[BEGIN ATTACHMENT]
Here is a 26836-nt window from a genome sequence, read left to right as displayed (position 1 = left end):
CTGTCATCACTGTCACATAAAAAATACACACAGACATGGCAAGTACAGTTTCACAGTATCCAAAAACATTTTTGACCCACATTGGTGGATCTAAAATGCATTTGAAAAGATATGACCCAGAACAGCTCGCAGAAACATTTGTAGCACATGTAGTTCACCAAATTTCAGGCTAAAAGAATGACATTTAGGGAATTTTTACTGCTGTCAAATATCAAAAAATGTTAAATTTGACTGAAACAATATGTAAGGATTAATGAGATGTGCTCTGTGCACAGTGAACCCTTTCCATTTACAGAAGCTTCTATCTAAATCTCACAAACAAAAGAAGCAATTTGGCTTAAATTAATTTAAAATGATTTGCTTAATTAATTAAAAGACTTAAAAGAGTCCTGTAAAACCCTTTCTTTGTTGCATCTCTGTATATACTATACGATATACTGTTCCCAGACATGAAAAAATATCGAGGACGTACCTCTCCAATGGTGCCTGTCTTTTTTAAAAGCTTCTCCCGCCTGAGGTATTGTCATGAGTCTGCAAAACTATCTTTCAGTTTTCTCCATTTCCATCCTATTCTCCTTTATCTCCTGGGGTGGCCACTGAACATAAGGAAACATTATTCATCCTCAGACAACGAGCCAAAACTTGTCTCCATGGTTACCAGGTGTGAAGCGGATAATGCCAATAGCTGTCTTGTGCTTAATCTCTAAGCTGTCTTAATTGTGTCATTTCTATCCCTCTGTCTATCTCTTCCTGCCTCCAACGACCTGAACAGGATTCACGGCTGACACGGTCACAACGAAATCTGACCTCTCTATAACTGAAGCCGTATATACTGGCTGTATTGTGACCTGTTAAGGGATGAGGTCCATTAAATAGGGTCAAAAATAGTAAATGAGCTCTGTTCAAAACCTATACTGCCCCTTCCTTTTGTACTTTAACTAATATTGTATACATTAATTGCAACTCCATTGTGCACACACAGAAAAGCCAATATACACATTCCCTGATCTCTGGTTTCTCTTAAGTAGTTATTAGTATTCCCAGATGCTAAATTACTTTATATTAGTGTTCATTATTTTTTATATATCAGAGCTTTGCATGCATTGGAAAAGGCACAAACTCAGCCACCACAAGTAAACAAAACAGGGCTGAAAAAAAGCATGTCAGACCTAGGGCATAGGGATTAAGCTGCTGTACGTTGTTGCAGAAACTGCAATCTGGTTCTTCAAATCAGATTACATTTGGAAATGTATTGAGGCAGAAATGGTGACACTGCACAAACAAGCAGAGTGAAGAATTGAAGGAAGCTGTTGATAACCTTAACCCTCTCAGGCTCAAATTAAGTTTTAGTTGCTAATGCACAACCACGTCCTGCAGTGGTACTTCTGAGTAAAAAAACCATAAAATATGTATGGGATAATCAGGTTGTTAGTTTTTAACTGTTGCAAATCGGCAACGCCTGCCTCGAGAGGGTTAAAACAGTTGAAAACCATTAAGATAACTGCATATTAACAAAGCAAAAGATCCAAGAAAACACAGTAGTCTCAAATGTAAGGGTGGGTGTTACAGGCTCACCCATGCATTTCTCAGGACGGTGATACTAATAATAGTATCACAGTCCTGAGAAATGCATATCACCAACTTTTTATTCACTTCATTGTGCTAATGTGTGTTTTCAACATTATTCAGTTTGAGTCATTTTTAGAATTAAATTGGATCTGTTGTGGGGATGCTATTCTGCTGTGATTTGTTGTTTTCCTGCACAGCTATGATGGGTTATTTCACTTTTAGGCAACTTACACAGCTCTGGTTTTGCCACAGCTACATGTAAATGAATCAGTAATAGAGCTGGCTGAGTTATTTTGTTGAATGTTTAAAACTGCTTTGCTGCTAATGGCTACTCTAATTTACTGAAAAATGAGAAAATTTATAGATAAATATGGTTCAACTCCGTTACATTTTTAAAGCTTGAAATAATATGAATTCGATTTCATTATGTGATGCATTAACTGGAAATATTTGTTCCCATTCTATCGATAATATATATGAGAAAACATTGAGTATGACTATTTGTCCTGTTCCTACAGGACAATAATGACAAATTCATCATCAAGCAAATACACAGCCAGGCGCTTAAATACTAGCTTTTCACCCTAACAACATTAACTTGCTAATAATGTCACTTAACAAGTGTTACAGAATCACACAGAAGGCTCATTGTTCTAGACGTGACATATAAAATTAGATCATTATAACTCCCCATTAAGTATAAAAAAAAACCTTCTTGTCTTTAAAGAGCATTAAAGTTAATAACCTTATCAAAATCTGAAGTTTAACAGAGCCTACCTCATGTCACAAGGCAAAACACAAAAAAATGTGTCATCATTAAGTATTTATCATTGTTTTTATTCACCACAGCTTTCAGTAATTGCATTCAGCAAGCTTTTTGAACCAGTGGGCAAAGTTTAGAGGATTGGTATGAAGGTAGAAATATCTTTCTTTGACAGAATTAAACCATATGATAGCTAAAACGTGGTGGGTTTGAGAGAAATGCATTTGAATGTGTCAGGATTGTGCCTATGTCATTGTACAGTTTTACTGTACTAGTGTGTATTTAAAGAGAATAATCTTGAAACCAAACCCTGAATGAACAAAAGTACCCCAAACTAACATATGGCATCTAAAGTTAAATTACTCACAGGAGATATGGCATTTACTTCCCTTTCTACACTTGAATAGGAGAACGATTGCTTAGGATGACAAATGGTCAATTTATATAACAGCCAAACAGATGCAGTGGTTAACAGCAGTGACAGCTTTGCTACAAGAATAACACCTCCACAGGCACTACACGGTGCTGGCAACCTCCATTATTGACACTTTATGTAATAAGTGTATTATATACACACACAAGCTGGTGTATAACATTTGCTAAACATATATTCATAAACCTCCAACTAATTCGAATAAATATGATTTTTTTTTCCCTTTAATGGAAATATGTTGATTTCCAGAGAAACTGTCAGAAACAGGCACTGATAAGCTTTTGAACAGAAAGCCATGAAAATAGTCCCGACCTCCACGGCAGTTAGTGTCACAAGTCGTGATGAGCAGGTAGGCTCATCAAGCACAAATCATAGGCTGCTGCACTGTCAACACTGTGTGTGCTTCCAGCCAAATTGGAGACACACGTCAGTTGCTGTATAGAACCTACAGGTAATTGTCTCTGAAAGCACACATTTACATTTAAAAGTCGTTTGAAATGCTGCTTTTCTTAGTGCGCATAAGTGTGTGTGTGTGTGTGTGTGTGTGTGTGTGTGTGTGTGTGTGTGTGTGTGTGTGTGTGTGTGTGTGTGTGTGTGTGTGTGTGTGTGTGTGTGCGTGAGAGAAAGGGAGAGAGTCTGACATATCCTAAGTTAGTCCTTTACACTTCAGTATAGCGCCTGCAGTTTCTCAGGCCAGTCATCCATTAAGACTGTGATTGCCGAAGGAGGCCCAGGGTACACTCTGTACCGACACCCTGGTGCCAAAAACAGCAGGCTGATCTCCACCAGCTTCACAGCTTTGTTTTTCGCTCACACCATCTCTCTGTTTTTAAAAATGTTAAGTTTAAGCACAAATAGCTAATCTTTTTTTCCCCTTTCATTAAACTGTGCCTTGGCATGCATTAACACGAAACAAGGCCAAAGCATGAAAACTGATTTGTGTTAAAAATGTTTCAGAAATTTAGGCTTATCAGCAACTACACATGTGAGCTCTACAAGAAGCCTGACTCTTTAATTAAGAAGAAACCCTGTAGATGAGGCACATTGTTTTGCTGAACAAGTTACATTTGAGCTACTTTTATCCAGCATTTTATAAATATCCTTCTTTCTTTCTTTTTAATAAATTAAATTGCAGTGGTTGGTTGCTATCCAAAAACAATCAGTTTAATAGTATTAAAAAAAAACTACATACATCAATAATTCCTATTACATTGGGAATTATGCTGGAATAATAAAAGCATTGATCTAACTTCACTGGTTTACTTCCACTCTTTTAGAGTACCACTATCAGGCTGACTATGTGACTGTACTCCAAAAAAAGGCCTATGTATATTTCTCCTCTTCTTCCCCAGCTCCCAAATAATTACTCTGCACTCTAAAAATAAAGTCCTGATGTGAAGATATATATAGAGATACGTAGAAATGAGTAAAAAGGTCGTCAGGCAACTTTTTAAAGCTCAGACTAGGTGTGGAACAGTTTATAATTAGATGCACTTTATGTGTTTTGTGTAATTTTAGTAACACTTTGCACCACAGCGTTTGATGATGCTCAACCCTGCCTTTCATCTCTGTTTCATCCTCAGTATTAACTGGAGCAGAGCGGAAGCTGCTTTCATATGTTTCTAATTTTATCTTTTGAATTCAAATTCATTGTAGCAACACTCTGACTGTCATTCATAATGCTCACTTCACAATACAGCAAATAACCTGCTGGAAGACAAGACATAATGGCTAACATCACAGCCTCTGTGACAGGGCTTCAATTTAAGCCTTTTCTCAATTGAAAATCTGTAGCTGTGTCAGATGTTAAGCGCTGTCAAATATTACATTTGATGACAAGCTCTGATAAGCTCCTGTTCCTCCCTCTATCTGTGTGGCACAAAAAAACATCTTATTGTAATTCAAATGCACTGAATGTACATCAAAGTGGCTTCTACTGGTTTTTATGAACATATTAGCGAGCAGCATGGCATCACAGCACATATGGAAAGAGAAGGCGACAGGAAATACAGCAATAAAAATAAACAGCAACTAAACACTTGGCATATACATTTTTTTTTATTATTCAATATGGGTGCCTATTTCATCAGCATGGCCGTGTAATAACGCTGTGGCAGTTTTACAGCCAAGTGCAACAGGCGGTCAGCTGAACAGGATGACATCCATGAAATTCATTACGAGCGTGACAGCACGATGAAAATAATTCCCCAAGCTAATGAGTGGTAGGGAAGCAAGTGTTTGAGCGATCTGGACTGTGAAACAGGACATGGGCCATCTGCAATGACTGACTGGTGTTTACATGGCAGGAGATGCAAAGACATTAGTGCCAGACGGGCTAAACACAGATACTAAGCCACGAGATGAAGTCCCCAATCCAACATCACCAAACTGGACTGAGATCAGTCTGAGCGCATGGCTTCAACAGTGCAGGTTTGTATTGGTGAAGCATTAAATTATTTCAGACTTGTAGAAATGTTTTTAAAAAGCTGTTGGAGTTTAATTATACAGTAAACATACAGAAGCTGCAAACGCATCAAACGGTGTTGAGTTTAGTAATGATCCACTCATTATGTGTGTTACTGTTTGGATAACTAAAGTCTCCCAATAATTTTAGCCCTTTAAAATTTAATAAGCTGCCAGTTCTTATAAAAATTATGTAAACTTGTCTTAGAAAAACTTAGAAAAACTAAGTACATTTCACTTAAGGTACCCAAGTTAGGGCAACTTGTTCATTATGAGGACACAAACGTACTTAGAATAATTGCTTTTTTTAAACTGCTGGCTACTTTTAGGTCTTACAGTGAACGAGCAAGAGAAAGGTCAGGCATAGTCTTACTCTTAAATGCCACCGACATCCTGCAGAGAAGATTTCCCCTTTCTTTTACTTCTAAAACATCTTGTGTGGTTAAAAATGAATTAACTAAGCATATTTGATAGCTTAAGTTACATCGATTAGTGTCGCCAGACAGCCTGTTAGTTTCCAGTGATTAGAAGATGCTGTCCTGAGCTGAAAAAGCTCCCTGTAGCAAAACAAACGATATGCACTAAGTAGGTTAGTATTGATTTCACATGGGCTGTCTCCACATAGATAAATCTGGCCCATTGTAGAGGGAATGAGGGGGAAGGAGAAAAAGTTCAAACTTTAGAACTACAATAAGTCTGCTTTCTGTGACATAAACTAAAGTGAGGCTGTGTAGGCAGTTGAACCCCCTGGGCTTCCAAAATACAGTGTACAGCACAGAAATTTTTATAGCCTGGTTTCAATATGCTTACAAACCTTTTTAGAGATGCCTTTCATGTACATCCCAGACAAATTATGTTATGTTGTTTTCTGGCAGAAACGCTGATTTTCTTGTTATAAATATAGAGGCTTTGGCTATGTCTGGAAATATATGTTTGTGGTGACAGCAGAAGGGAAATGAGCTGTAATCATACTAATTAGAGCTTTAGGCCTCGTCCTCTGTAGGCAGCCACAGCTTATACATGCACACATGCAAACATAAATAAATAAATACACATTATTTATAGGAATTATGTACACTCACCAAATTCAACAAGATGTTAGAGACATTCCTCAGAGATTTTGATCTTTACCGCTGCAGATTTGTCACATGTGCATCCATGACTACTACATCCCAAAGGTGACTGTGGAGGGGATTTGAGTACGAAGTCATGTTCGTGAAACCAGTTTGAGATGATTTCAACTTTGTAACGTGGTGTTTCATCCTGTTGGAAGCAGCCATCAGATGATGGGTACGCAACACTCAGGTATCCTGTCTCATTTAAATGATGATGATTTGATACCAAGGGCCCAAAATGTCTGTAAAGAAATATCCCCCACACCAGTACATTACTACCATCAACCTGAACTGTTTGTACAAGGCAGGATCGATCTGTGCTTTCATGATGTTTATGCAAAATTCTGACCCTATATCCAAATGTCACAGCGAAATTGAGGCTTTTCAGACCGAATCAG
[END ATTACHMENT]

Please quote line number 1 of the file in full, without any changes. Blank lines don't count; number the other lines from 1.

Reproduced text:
Here is a 26836-nt window from a genome sequence, read left to right as displayed (position 1 = left end):